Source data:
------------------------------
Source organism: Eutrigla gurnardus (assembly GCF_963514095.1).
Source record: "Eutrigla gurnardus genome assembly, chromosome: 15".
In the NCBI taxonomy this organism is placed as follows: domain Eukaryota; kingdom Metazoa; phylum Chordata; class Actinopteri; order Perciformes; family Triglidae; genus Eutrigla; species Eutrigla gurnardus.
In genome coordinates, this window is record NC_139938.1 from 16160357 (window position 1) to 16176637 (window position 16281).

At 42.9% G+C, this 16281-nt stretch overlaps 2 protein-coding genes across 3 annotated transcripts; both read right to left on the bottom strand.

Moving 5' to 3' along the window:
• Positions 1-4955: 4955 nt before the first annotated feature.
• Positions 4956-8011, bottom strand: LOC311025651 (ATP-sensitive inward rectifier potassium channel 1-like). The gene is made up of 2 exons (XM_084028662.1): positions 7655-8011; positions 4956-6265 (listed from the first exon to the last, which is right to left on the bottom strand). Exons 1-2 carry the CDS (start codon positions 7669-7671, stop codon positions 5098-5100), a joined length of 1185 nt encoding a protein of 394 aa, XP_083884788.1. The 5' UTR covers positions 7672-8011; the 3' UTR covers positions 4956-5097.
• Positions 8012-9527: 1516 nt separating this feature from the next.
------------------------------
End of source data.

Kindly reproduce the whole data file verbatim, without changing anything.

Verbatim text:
Source organism: Eutrigla gurnardus (assembly GCF_963514095.1).
Source record: "Eutrigla gurnardus genome assembly, chromosome: 15".
In the NCBI taxonomy this organism is placed as follows: domain Eukaryota; kingdom Metazoa; phylum Chordata; class Actinopteri; order Perciformes; family Triglidae; genus Eutrigla; species Eutrigla gurnardus.
In genome coordinates, this window is record NC_139938.1 from 16160357 (window position 1) to 16176637 (window position 16281).

At 42.9% G+C, this 16281-nt stretch overlaps 2 protein-coding genes across 3 annotated transcripts; both read right to left on the bottom strand.

Moving 5' to 3' along the window:
• Positions 1-4955: 4955 nt before the first annotated feature.
• Positions 4956-8011, bottom strand: LOC311025651 (ATP-sensitive inward rectifier potassium channel 1-like). The gene is made up of 2 exons (XM_084028662.1): positions 7655-8011; positions 4956-6265 (listed from the first exon to the last, which is right to left on the bottom strand). Exons 1-2 carry the CDS (start codon positions 7669-7671, stop codon positions 5098-5100), a joined length of 1185 nt encoding a protein of 394 aa, XP_083884788.1. The 5' UTR covers positions 7672-8011; the 3' UTR covers positions 4956-5097.
• Positions 8012-9527: 1516 nt separating this feature from the next.